Despite challenges, UN mission in Kosovo on track towards long-term goals: Annan

12 June 2001

The United Nations mission in Kosovo is pursuing its goals of holding Kosovo-wide elections, implementing a constitutional framework and setting the stage for self-government and economic viability, Secretary-General Kofi Annan says in a report to the Security Council released today at UN Headquarters.

In his quarterly report on the activities of the UN Interim Administration Mission in Kosovo (UNMIK), Mr. Annan says the Constitutional Framework -- which lays the groundwork for provisional self-government and for Kosovo-wide elections -- "represents a balanced elaboration of the concept of 'substantial autonomy'" envisaged by the Security Council, and benefits all communities.

It is now important to move ahead with preparations for the 17 November elections, Mr. Annan says, including by strengthening the public administration to prepare all Kosovars for the task of self-government. "The majority of Kosovars yearn for stability through self-government," Mr. Annan says. "In turn, a more stable Kosovo will contribute to regional stability."

Engaging all communities in the institutions of self-government is the only way to ensure the success of the process, Mr. Annan says. A major challenge is securing the participation of the Kosovo Serb community, which should realize that it cannot hold itself outside of the process and that "the benefits of cooperation are preferable to marginalization." Kosovo Serb participation "will decide whether this community can be fully integrated into Kosovo society" -- a factor that would pave the way for an improved security situation, a precondition for large-scale return.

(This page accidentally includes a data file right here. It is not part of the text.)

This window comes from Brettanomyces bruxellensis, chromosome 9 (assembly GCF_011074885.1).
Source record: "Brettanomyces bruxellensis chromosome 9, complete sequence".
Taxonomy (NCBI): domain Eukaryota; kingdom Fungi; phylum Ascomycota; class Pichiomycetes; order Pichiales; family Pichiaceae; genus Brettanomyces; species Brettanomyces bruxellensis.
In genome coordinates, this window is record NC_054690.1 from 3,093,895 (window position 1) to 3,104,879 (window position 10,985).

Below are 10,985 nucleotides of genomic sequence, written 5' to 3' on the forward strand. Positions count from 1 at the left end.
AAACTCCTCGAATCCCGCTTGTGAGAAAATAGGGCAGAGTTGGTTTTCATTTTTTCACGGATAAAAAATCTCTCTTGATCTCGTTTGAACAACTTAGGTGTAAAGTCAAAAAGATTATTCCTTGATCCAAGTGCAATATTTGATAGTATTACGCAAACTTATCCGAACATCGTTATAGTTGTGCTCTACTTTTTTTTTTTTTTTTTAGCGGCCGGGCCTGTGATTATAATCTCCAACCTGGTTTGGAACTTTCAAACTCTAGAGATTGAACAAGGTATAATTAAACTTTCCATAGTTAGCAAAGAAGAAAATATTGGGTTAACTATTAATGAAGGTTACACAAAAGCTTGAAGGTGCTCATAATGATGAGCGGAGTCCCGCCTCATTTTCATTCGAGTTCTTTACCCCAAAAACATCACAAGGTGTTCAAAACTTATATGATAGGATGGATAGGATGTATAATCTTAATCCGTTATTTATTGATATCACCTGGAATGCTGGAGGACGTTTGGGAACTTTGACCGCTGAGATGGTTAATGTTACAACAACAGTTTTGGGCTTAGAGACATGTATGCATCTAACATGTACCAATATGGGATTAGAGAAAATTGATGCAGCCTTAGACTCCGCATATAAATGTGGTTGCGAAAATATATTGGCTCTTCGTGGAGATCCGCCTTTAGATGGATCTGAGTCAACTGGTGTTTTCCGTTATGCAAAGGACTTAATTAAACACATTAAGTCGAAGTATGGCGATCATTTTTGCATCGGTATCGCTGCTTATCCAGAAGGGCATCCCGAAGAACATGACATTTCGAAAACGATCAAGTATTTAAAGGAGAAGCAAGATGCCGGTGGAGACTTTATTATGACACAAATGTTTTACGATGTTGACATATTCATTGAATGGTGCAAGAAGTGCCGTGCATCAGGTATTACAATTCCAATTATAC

Stressing the need for "reciprocal steps" to create confidence between the majority and minority communities, Mr. Annan sees as "encouraging" the "apparent realization on the part of the Kosovo Albanian leadership that they must assume responsibility for a tolerant and all-inclusive society."

The tense security situation remains "the single most important threat" to reaching international goals Mr. Annan says, welcoming UNMIK's "robust" policies, including its efforts to tackle organized crime and terrorism.

Noting "a steady improvement in UNMIK relations with the Yugoslav authorities," Mr. Annan underscores the importance of engaging Belgrade in the process of implementing Security Council resolution 1244 of 1999. "A substantive gesture of utmost importance would be the encouragement of Kosovo Serb registration and full participation in the interim structures as a clear sign to the Kosovo Serbs that their future is in Kosovo," he writes.


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